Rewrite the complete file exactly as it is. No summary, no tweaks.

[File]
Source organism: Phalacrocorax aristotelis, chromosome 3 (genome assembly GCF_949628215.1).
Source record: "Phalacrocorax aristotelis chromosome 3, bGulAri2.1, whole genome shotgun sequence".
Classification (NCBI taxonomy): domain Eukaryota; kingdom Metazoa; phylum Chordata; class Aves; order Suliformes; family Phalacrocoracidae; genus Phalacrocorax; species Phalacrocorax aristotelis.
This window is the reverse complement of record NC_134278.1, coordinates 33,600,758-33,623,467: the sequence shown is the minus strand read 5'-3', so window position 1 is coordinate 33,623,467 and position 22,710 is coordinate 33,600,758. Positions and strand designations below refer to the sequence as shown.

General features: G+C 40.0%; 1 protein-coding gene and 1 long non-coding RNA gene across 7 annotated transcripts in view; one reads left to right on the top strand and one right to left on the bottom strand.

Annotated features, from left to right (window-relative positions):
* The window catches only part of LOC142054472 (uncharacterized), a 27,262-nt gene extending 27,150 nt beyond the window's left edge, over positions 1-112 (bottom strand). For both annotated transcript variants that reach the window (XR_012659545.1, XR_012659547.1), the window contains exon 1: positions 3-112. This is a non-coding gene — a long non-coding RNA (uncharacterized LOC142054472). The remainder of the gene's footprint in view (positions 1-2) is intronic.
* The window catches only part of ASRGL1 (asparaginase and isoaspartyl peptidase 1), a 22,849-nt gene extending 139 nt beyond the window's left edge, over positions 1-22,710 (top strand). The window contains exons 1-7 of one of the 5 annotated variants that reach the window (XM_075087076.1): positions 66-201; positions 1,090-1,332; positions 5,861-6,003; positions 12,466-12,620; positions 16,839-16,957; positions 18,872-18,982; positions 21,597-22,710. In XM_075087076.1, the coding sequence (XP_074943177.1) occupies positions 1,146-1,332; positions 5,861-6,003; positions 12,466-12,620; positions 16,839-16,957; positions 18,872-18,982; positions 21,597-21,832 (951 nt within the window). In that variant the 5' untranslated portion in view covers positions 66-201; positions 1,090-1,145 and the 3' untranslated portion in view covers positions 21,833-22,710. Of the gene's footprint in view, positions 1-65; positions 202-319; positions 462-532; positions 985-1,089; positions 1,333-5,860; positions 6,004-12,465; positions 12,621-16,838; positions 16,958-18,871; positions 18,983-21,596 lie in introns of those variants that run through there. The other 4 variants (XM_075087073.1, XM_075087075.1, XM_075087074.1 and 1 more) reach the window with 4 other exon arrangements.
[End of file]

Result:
Source organism: Phalacrocorax aristotelis, chromosome 3 (genome assembly GCF_949628215.1).
Source record: "Phalacrocorax aristotelis chromosome 3, bGulAri2.1, whole genome shotgun sequence".
Classification (NCBI taxonomy): domain Eukaryota; kingdom Metazoa; phylum Chordata; class Aves; order Suliformes; family Phalacrocoracidae; genus Phalacrocorax; species Phalacrocorax aristotelis.
This window is the reverse complement of record NC_134278.1, coordinates 33,600,758-33,623,467: the sequence shown is the minus strand read 5'-3', so window position 1 is coordinate 33,623,467 and position 22,710 is coordinate 33,600,758. Positions and strand designations below refer to the sequence as shown.

General features: G+C 40.0%; 1 protein-coding gene and 1 long non-coding RNA gene across 7 annotated transcripts in view; one reads left to right on the top strand and one right to left on the bottom strand.

Annotated features, from left to right (window-relative positions):
* The window catches only part of LOC142054472 (uncharacterized), a 27,262-nt gene extending 27,150 nt beyond the window's left edge, over positions 1-112 (bottom strand). For both annotated transcript variants that reach the window (XR_012659545.1, XR_012659547.1), the window contains exon 1: positions 3-112. This is a non-coding gene — a long non-coding RNA (uncharacterized LOC142054472). The remainder of the gene's footprint in view (positions 1-2) is intronic.
* The window catches only part of ASRGL1 (asparaginase and isoaspartyl peptidase 1), a 22,849-nt gene extending 139 nt beyond the window's left edge, over positions 1-22,710 (top strand). The window contains exons 1-7 of one of the 5 annotated variants that reach the window (XM_075087076.1): positions 66-201; positions 1,090-1,332; positions 5,861-6,003; positions 12,466-12,620; positions 16,839-16,957; positions 18,872-18,982; positions 21,597-22,710. In XM_075087076.1, the coding sequence (XP_074943177.1) occupies positions 1,146-1,332; positions 5,861-6,003; positions 12,466-12,620; positions 16,839-16,957; positions 18,872-18,982; positions 21,597-21,832 (951 nt within the window). In that variant the 5' untranslated portion in view covers positions 66-201; positions 1,090-1,145 and the 3' untranslated portion in view covers positions 21,833-22,710. Of the gene's footprint in view, positions 1-65; positions 202-319; positions 462-532; positions 985-1,089; positions 1,333-5,860; positions 6,004-12,465; positions 12,621-16,838; positions 16,958-18,871; positions 18,983-21,596 lie in introns of those variants that run through there. The other 4 variants (XM_075087073.1, XM_075087075.1, XM_075087074.1 and 1 more) reach the window with 4 other exon arrangements.